nep-ppm New Economics Papers
on Project, Program and Portfolio Management
Issue of 2010‒06‒26
five papers chosen by
Arvi Kuura
Parnu College - Tartu University

  1. The Dynamics of Optimal Risk Sharing By Patrick Bolton; Christopher Harris
  2. On the long-standing issue of the internal rate of return: a complete resolution By Carlo Alberto Magni
  3. Theun-Hinboun: Expanding Failure By Ikuko Matsumoto
  4. Delegated Portfolio Management with Socially Responsible Investment Constraints By Fabretti, Annalisa; Herzel, Stefano
  5. Who Should Pay for Certification? By Konrad Stahl; Roland Strausz

  1. By: Patrick Bolton; Christopher Harris
    Abstract: We study a dynamic-contracting problem involving risk sharing between two parties — the Proposer and the Responder — who invest in a risky asset until an exogenous but random termination time. In any time period they must invest all their wealth in the risky asset, but they can share the underlying investment and termination risk. When the project ends they consume their final accumulated wealth. The Proposer and the Responder have constant relative risk aversion R and r respectively, with R>r>0. We show that the optimal contract has three components: a non-contingent flow payment, a share in investment risk and a termination payment. We derive approximations for the optimal share in investment risk and the optimal termination payment, and we use numerical simulations to show that these approximations offer a close fit to the exact rules. The approximations take the form of a myopic benchmark plus a dynamic correction. In the case of the approximation for the optimal share in investment risk, the myopic benchmark is simply the classical formula for optimal risk sharing. This benchmark is endogenous because it depends on the wealths of the two parties. The dynamic correction is driven by counterparty risk. If both parties are fairly risk tolerant, in the sense that 2>R>r, then the Proposer takes on more risk than she would under the myopic benchmark. If both parties are fairly risk averse, in the sense that R>r>2, then the Proposer takes on less risk than she would under the myopic benchmark. In the mixed case, in which R>2>r, the Proposer takes on more risk when the Responder's share in total wealth is low and less risk when the Responder's share in total wealth is high. In the case of the approximation for the optimal termination payment, the myopic benchmark is zero. The dynamic correction tells us, among other things, that: (i) if the asset has a high return then, following termination, the Responder compensates the Proposer for the loss of a valuable investment opportunity; and (ii) if the asset has a low return then, prior to termination, the Responder compensates the Proposer for the low returns obtained. Finally, we exploit our representation of the optimal contract to derive simple and easily interpretable sufficient conditions for the existence of an optimal contract.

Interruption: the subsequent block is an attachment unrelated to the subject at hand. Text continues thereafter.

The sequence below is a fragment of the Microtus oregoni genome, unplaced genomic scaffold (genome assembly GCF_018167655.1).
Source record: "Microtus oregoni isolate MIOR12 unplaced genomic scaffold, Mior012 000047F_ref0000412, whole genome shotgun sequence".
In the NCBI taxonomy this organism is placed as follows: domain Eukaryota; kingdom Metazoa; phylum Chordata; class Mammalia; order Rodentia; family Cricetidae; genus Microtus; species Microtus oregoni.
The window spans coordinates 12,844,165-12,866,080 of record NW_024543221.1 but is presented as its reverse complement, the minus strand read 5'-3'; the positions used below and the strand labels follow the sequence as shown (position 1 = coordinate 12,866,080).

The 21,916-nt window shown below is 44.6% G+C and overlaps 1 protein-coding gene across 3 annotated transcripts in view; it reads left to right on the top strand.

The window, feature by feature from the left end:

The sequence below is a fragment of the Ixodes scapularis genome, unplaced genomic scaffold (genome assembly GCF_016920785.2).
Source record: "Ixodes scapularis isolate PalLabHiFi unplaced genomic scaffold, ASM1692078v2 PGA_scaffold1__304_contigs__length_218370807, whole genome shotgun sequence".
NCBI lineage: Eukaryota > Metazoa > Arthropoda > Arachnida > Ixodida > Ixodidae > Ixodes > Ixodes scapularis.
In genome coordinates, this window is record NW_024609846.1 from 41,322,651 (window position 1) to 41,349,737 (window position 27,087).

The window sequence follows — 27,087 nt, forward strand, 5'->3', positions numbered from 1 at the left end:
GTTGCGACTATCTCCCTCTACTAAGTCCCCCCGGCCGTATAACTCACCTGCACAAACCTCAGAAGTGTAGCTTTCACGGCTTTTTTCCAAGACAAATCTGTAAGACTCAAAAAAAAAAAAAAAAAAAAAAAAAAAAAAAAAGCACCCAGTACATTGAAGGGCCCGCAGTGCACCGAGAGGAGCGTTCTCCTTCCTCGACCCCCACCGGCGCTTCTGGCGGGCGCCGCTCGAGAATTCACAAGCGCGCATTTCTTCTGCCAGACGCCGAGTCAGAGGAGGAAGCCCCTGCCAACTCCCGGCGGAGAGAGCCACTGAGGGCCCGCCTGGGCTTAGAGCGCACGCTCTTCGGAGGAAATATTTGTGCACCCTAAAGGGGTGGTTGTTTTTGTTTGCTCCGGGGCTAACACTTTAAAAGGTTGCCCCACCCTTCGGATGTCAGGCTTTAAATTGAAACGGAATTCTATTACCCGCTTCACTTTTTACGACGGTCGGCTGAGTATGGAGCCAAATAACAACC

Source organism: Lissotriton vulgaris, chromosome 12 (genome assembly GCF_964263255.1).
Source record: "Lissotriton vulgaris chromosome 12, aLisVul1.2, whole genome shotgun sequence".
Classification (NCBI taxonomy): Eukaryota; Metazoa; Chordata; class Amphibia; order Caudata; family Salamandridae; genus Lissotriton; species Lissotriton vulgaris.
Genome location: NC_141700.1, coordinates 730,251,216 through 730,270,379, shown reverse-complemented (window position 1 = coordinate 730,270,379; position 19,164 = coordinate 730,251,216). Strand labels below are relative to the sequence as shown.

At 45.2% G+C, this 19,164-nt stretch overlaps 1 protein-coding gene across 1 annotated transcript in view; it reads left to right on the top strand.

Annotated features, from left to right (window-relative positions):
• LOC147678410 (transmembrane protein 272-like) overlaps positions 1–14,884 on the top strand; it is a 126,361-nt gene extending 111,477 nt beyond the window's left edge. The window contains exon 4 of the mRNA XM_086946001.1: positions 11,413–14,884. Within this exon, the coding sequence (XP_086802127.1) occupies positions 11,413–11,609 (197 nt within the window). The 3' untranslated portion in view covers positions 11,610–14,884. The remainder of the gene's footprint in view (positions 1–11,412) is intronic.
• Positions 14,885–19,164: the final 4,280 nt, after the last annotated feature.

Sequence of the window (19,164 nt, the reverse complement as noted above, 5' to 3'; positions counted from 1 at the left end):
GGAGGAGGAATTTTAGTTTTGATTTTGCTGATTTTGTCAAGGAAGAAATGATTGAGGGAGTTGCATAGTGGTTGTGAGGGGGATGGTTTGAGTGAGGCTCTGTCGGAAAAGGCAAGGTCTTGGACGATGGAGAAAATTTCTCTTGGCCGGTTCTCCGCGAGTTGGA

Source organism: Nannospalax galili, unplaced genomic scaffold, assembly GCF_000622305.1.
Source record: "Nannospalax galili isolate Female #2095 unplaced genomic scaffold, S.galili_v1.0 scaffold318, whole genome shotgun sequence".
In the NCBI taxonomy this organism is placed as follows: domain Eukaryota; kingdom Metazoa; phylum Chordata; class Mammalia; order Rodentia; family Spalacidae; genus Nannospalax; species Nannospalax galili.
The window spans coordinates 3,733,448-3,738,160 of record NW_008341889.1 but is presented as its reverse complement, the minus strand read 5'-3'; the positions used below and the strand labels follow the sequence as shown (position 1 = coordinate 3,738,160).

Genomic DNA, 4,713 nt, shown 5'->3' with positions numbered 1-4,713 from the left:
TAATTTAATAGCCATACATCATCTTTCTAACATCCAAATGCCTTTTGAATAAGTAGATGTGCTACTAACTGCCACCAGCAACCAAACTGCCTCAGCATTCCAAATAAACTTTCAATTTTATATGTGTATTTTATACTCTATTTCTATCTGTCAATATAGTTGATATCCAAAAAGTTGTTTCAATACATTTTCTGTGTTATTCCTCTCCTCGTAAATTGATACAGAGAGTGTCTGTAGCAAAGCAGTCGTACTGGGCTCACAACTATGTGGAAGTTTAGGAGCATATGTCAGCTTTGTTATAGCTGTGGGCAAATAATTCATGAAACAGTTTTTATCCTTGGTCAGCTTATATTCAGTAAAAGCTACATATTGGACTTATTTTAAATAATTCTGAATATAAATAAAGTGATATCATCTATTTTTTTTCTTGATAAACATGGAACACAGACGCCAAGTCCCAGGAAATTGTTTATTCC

JEL: D86 G22
    Date: 2010–06
  2. By: Carlo Alberto Magni